Raw diets comprise foods based on meat, bones and offal (organ meats) that have not been cooked, mimicking as best as possible how canines eat in the wild. These diets are typically higher in protein and fats and lower in carbohydrates than other types of diets. Despite the controversy surrounding them, raw diets have become increasingly popular in recent times, and as such have received a lot of attention.
There are two main types of raw meat–based diets: home-prepared and commercial. Home-prepared raw diets may follow a variety of feeding regimens, including BARF (Bone and Raw Food or Biologically Appropriate Raw Food), the Prey Model Diet, the Ultimate Diet, and the Volhard Diet. Raw eggs, raw vegetables, natural yoghurt and fish oil may be supplemented, depending on the approach. Commercial raw meat–based diets most commonly are fresh, frozen, pasteurized, or freeze-dried. A variety of raw dried or freeze-dried pet treats also fall under this category.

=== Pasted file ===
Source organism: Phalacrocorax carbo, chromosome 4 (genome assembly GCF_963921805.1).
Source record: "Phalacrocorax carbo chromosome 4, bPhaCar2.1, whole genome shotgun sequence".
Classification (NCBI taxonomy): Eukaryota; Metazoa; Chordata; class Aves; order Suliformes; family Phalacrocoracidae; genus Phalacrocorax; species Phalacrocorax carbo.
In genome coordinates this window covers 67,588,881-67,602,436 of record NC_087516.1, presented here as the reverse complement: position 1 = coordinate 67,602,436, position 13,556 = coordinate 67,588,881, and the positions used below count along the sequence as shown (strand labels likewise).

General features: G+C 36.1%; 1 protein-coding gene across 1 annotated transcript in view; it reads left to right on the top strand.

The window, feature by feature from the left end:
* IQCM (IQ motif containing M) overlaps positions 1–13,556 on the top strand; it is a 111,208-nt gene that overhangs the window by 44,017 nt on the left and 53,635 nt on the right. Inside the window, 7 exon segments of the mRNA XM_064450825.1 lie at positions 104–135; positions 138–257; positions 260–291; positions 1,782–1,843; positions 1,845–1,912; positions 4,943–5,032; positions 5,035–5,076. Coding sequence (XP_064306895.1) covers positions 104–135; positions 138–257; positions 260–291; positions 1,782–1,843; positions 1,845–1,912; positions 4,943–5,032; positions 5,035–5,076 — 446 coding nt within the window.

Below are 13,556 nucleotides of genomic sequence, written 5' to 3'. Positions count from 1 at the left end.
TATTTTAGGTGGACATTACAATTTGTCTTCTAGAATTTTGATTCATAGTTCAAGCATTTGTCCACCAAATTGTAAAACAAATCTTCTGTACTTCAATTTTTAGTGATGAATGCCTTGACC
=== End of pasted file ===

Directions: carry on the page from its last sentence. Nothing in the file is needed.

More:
Advocates of raw diets are typically a passionate group of pet owners who promote raw diets for health and philosophical reasons. A core belief is that raw meat–based diets are the natural and evolutionary diet of dogs (and their wolf ancestors) and that domestic dogs have never evolved into being able to digest and absorb commercial pet foods.
Health benefits of a raw diet, according to its proponents, include superior general, gastrointestinal and oral health and increased longevity, along with a shinier coat, healthier skin, smaller stools and increased energy. These improvements arise partly because the benefits provided by natural enzymes in food are not destroyed by the cooking process.